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0 Answers

attic insulation existing

I have a 1800 sq ft ranch home built in 1969. climate zone 5. existing attic floor/ceiling area has a layer of 3" fiberglass insulation with vapor retarder facing the heated space. the second layer of insulation is a 3" layer of fiberglass with vapor retarder facing the attic area. both layers have been installed inside the joist bays and stuffed very tightly at the top of wall/ceiling intersection-no soffit vents in place. the roof has box vents and gable vents in place for ventilation.

Asked By bob prince | Oct 22 14
0 Answers

How does the attic fan work? And can you use it in the winter?

We bought a house early this year in northern Virginia that has a attic whole house fan. It h's a pulley on it that closes a box on the fan or opens it. we believe that one way makes the air blow in the attic and the other to push the air down into the closet under the stairs to the bottom level of our home. We had it where the air vented to the attic all summer but not sure that we did it correctly. Now it is getting cold and we are using the fireplace and not sure if we should run the fan or not. The fan is attached to a thermostats in order to adjust it.

Asked By Aleasha Jeffries | Oct 22 14
0 Answers

Spray foam over XPS on external wall

I purchased about 600 bdf of spray foam, and had planned on using it for my rim joists of my baasement (about 200 board foot of it). My house is a walk-out, so I have a combination of poured concrete walls and above-grade 2x6 stud-framed wall in the basement level.

I have sheets of 1" XPS available, so I was thinking about layering the XPS rigid foam sheets on my 2x6 walls, at 2" thick (possibly 3") and then covering that with a 1" layer of spray foam to air-seal it.

Asked By Jeff M | Oct 22 14
2 Answers

Gluing rigid insulation to interior of roof sheathing

My home is in Northern Michigan and I wish to insulate an attic that has storage trusses and considerable open spaces behind the perpendicuilar truss members. There is soffit venting around the entire attic perimeter. The attic floor is insulated to R 30. (Peaked roof built over original flat roof)

My first choice was to spray polyurethane to the cathedral underside of the roof sheathing, however I am having difficulty scheduling a contractor, most of whom have bigger jobs they are chasing, so I am considering other options.

Asked By Wes Benner | Oct 22 14
2 Answers

Insulation of the interior stem wall

I am building a 40x60 metal workshop. It is slab-on-grade and I had specified 2" rigid foam on the interior of the stub wall, thus creating a thermal bridge between the foundation and the slab. The footing and stem wall have just been poured. I think there has been a mis-connect between my contractor and myself because it looks like he is going to place 2" thick rigid foam only in the space between the footing and the slab (i.e. the 4" slab will be "faced" with 2" thick rigid foam...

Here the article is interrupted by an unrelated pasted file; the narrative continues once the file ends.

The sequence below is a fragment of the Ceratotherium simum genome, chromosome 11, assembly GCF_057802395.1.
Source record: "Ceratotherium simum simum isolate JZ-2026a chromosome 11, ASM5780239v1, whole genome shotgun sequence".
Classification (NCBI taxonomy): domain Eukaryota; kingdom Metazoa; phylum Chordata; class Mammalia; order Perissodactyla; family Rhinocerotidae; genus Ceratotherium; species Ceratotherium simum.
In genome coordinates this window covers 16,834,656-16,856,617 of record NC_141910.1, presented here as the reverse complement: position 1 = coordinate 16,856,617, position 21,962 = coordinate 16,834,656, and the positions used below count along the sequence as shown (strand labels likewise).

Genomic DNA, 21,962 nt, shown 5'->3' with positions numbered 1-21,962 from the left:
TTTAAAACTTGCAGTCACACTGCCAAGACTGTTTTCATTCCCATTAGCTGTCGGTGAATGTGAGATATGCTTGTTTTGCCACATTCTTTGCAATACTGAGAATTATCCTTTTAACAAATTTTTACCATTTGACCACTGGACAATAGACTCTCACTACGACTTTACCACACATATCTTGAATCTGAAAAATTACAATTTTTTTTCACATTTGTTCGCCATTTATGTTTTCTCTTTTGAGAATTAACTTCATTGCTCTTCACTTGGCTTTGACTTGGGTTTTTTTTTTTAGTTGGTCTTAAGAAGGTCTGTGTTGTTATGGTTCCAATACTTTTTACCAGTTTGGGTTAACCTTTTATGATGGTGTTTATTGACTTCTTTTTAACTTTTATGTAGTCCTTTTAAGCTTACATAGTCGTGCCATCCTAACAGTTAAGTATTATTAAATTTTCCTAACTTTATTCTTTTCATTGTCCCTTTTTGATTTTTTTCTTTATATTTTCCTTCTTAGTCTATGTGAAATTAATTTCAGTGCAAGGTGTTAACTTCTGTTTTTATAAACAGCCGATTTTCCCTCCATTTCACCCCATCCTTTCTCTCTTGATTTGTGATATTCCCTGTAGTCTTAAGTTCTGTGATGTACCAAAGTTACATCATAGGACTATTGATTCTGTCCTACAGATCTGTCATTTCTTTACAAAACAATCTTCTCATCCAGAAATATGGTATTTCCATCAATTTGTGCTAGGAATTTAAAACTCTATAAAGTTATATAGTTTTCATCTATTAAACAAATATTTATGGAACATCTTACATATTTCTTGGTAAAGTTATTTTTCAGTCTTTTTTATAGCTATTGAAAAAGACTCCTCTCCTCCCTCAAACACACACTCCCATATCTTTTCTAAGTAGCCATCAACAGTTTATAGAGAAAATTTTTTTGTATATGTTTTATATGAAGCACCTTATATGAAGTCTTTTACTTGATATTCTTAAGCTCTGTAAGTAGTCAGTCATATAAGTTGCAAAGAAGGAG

Asked By ron marsh | Oct 22 14
8 Answers

Window U-value comparison to wall R-value and window replacement

We have an 1870s Victorian farmhouse that doesn't have insulation in the walls, and to keep it simple, we cannot add insulation in the walls without going to great expense, more than we can afford.

Asked By Keith Miller | Oct 20 14
12 Answers

Thermal energy storage

~3900 square foot house.

I am thinking of building a water based TES tank using ICF in a crawl space.

The plan would be to use RV antifreeze in an active (pump) circulating heat exchanger that sits at the bottom of a tank of water. Domestic water supply would pass through another heat exchanger that sits at the top (for stratified water column effects) inside this tank and preheat water for radiant hydronic boiler and domestic hot water.

I was thinking 12'x12' @ 6' tall for a 864 cubic foot / 6463 gallon tank.

Asked By Jim Pancanke | Oct 21 14
0 Answers

Sealing meeting point of brick wall and asphalt driveway

Hi,

My house, a semi-detached, has an asphalt mutual drive between it and the neighbors house to the south that comes right up to the side of the house.

I'm concerned about the meeting point between the asphalt and the brick as it looks like water can collect there and seep into the brick (I have some Interior spalling and suspect that this is the source), but I'm not sure how to address this.

Do I use caulk.. or something with the consistency of tar.. or something like mortar for bricks..?

Some photos here:

Asked By Jon Haque | Oct 22 14
2 Answers

Insulation in old home repair

Hello, I own a 1931 home. I had a window leak it damaged the plaster on an interior wall, roughly a 2'x5' section. Behind the plaster and lath was a later of loose insulation and behind that bound newspaper. Much of the newspaper was rotted, as was a section of the wood behind it. The wood backed the exterior stucco. I removed the newspaper and wood. I am unable to replace the wood that backed the stucco.Instead and added 1" rigid foam.

Here's my question: What do I use next to insulate before I put on the sheetrock, faced or unfaced fiberglass...or something else? I live in Minneapolis.

Asked By Tom Ives | Oct 21 14
4 Answers

Insulation dew points and archaic insulation

I have a couple of questions, both somewhat academic since there may be little to do about them.

I live in a 1938 1.5 story (Cape-style) house in St. Paul, zone 6. About 3 years ago the shoddily-added back porch was falling apart and the roof shingles were shot , so I tackled both in one, replacing the back of the house with a new addition, and re-roofing the entire house using this "cold roof" article in JLC as a model (in short, adds 3" XPS foam plus 1-1/2" air gap above the original roof): http://www.jlconline.com/rooftop-accessories/retrofitting-an-insulated-c...

Asked By Graham Allan | Oct 20 14
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